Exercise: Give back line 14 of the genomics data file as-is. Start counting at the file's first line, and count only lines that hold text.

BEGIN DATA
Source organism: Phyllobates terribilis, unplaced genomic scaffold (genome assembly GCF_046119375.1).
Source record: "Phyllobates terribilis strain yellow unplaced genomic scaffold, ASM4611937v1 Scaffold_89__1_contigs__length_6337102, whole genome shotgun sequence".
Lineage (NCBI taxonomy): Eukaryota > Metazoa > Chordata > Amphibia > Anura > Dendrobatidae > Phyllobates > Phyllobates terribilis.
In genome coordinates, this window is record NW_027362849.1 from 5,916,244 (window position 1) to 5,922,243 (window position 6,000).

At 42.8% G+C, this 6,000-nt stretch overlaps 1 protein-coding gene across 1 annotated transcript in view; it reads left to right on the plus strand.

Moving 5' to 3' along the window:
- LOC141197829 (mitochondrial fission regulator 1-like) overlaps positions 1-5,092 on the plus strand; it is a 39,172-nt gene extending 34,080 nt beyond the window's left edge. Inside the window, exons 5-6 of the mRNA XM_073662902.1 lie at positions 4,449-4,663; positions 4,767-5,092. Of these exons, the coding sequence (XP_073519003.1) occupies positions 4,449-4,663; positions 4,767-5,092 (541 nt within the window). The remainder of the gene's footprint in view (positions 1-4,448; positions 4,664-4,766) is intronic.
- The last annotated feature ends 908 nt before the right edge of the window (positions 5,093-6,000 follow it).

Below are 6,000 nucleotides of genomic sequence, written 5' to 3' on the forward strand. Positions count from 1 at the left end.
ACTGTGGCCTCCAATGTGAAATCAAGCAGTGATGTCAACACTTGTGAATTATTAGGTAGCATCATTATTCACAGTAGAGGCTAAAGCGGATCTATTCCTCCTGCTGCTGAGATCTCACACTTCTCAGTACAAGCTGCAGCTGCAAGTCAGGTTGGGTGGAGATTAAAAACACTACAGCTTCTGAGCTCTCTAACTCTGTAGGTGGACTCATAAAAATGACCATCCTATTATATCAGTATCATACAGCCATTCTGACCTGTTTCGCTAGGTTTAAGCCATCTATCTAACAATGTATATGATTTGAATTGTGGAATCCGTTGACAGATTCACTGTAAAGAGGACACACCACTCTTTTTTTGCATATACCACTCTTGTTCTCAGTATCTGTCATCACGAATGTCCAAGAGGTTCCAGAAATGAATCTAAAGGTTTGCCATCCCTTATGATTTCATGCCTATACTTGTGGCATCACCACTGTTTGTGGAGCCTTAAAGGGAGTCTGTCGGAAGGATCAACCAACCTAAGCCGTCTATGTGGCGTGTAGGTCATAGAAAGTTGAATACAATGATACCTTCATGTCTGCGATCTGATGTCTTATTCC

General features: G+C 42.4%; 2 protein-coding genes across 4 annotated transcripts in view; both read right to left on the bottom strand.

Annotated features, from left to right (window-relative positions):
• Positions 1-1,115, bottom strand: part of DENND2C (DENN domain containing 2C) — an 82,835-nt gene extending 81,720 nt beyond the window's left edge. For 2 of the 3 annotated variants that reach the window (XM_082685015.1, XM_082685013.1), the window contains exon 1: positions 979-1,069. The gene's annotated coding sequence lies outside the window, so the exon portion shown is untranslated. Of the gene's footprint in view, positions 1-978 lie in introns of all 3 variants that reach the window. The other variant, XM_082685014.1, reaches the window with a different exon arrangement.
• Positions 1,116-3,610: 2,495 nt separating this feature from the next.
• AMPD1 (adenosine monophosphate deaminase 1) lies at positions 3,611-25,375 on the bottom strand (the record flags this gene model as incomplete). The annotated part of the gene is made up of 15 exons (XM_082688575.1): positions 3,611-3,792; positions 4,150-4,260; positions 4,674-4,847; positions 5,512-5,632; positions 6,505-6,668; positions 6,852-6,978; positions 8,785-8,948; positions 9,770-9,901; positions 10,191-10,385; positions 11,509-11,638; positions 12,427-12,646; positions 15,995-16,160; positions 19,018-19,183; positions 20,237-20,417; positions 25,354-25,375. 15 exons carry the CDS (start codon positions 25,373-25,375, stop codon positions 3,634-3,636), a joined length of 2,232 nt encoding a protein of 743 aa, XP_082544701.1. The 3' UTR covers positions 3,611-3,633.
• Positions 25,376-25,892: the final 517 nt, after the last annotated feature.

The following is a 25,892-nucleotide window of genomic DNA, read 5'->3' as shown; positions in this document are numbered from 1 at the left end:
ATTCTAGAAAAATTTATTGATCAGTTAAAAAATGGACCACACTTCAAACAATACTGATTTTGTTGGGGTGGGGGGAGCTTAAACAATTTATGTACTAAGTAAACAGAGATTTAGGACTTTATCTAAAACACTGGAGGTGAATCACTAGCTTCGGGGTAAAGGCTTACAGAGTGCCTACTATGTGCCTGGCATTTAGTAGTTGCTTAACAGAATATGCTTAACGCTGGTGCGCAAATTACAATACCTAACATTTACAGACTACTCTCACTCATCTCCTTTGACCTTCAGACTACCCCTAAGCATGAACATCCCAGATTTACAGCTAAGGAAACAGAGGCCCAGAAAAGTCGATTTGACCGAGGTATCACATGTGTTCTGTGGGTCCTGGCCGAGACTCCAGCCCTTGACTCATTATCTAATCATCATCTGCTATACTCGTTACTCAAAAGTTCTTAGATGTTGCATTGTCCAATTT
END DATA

• Positions 1,116-3,610: 2,495 nt separating this feature from the next.